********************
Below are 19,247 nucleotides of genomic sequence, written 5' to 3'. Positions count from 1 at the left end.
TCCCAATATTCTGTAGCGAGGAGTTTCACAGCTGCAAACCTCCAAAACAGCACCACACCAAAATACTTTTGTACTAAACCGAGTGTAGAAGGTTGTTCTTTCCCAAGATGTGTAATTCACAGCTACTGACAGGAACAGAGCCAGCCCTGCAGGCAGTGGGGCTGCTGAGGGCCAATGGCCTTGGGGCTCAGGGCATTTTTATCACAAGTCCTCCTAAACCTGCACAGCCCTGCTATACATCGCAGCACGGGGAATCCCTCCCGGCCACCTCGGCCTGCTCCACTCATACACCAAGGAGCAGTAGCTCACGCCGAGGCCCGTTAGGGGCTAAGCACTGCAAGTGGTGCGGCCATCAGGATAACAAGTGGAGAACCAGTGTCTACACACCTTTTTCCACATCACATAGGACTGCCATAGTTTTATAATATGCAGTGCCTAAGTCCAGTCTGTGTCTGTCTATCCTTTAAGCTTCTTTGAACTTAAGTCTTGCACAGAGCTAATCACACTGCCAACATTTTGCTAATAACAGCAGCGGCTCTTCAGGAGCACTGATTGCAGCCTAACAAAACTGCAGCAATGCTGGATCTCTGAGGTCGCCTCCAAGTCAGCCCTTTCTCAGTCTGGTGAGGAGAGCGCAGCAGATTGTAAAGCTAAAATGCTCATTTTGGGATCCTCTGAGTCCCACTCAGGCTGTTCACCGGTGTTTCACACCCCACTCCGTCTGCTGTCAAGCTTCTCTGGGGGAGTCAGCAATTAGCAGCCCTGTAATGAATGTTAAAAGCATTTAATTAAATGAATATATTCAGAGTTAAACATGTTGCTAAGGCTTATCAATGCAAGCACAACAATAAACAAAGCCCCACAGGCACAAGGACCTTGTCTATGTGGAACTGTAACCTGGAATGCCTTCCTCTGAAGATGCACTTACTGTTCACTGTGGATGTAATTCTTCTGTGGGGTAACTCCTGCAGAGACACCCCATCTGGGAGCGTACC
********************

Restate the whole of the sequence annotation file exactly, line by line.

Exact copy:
Below are 19,247 nucleotides of genomic sequence, written 5' to 3'. Positions count from 1 at the left end.
TCCCAATATTCTGTAGCGAGGAGTTTCACAGCTGCAAACCTCCAAAACAGCACCACACCAAAATACTTTTGTACTAAACCGAGTGTAGAAGGTTGTTCTTTCCCAAGATGTGTAATTCACAGCTACTGACAGGAACAGAGCCAGCCCTGCAGGCAGTGGGGCTGCTGAGGGCCAATGGCCTTGGGGCTCAGGGCATTTTTATCACAAGTCCTCCTAAACCTGCACAGCCCTGCTATACATCGCAGCACGGGGAATCCCTCCCGGCCACCTCGGCCTGCTCCACTCATACACCAAGGAGCAGTAGCTCACGCCGAGGCCCGTTAGGGGCTAAGCACTGCAAGTGGTGCGGCCATCAGGATAACAAGTGGAGAACCAGTGTCTACACACCTTTTTCCACATCACATAGGACTGCCATAGTTTTATAATATGCAGTGCCTAAGTCCAGTCTGTGTCTGTCTATCCTTTAAGCTTCTTTGAACTTAAGTCTTGCACAGAGCTAATCACACTGCCAACATTTTGCTAATAACAGCAGCGGCTCTTCAGGAGCACTGATTGCAGCCTAACAAAACTGCAGCAATGCTGGATCTCTGAGGTCGCCTCCAAGTCAGCCCTTTCTCAGTCTGGTGAGGAGAGCGCAGCAGATTGTAAAGCTAAAATGCTCATTTTGGGATCCTCTGAGTCCCACTCAGGCTGTTCACCGGTGTTTCACACCCCACTCCGTCTGCTGTCAAGCTTCTCTGGGGGAGTCAGCAATTAGCAGCCCTGTAATGAATGTTAAAAGCATTTAATTAAATGAATATATTCAGAGTTAAACATGTTGCTAAGGCTTATCAATGCAAGCACAACAATAAACAAAGCCCCACAGGCACAAGGACCTTGTCTATGTGGAACTGTAACCTGGAATGCCTTCCTCTGAAGATGCACTTACTGTTCACTGTGGATGTAATTCTTCTGTGGGGTAACTCCTGCAGAGACACCCCATCTGGGAGCGTACC